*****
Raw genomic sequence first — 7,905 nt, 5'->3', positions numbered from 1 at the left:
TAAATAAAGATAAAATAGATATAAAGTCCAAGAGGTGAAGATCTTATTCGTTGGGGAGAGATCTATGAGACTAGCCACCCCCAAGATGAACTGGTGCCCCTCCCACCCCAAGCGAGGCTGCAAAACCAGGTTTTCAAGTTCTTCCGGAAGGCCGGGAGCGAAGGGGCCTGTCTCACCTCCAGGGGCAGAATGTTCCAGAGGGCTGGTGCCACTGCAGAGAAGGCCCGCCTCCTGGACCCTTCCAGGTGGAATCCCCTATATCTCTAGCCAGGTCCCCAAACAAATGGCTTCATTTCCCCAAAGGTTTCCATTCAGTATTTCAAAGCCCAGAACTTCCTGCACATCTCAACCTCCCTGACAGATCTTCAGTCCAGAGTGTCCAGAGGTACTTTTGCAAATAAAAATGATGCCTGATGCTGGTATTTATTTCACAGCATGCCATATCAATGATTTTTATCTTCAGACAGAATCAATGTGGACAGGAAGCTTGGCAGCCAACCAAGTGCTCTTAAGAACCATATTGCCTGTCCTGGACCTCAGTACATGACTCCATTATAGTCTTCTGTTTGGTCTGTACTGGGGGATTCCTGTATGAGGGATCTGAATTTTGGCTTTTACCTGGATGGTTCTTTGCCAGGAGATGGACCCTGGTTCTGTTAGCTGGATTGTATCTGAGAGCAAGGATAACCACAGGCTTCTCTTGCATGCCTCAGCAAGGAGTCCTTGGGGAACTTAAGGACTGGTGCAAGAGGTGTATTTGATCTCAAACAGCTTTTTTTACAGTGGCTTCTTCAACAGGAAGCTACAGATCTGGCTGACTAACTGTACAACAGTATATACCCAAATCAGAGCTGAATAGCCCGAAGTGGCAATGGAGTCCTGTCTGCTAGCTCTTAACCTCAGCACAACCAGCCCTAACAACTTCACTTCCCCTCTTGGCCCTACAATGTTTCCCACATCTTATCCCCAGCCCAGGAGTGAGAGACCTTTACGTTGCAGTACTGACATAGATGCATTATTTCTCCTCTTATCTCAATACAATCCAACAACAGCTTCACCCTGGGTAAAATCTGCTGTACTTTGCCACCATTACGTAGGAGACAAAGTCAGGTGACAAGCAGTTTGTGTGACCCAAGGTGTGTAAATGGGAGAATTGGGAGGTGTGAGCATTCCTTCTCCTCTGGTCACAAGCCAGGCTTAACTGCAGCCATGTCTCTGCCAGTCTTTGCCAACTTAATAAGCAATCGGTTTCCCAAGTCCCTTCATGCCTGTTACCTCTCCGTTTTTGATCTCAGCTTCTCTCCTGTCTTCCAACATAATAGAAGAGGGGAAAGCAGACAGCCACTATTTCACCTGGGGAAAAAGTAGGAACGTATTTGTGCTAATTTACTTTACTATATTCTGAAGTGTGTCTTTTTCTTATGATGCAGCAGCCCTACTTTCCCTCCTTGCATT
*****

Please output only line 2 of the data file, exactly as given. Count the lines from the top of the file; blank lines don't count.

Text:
TAAATAAAGATAAAATAGATATAAAGTCCAAGAGGTGAAGATCTTATTCGTTGGGGAGAGATCTATGAGACTAGCCACCCCCAAGATGAACTGGTGCCCCTCCCACCCCAAGCGAGGCTGCAAAACCAGGTTTTCAAGTTCTTCCGGAAGGCCGGGAGCGAAGGGGCCTGTCTCACCTCCAGGGGCAGAATGTTCCAGAGGGCTGGTGCCACTGCAGAGAAGGCCCGCCTCCTGGACCCTTCCAGGTGGAATCCCCTATATCTCTAGCCAGGTCCCCAAACAAATGGCTTCATTTCCCCAAAGGTTTCCATTCAGTATTTCAAAGCCCAGAACTTCCTGCACATCTCAACCTCCCTGACAGATCTTCAGTCCAGAGTGTCCAGAGGTACTTTTGCAAATAAAAATGATGCCTGATGCTGGTATTTATTTCACAGCATGCCATATCAATGATTTTTATCTTCAGACAGAATCAATGTGGACAGGAAGCTTGGCAGCCAACCAAGTGCTCTTAAGAACCATATTGCCTGTCCTGGACCTCAGTACATGACTCCATTATAGTCTTCTGTTTGGTCTGTACTGGGGGATTCCTGTATGAGGGATCTGAATTTTGGCTTTTACCTGGATGGTTCTTTGCCAGGAGATGGACCCTGGTTCTGTTAGCTGGATTGTATCTGAGAGCAAGGATAACCACAGGCTTCTCTTGCATGCCTCAGCAAGGAGTCCTTGGGGAACTTAAGGACTGGTGCAAGAGGTGTATTTGATCTCAAACAGCTTTTTTTACAGTGGCTTCTTCAACAGGAAGCTACAGATCTGGCTGACTAACTGTACAACAGTATATACCCAAATCAGAGCTGAATAGCCCGAAGTGGCAATGGAGTCCTGTCTGCTAGCTCTTAACCTCAGCACAACCAGCCCTAACAACTTCACTTCCCCTCTTGGCCCTACAATGTTTCCCACATCTTATCCCCAGCCCAGGAGTGAGAGACCTTTACGTTGCAGTACTGACATAGATGCATTATTTCTCCTCTTATCTCAATACAATCCAACAACAGCTTCACCCTGGGTAAAATCTGCTGTACTTTGCCACCATTACGTAGGAGACAAAGTCAGGTGACAAGCAGTTTGTGTGACCCAAGGTGTGTAAATGGGAGAATTGGGAGGTGTGAGCATTCCTTCTCCTCTGGTCACAAGCCAGGCTTAACTGCAGCCATGTCTCTGCCAGTCTTTGCCAACTTAATAAGCAATCGGTTTCCCAAGTCCCTTCATGCCTGTTACCTCTCCGTTTTTGATCTCAGCTTCTCTCCTGTCTTCCAACATAATAGAAGAGGGGAAAGCAGACAGCCACTATTTCACCTGGGGAAAAAGTAGGAACGTATTTGTGCTAATTTACTTTACTATATTCTGAAGTGTGTCTTTTTCTTATGATGCAGCAGCCCTACTTTCCCTCCTTGCATT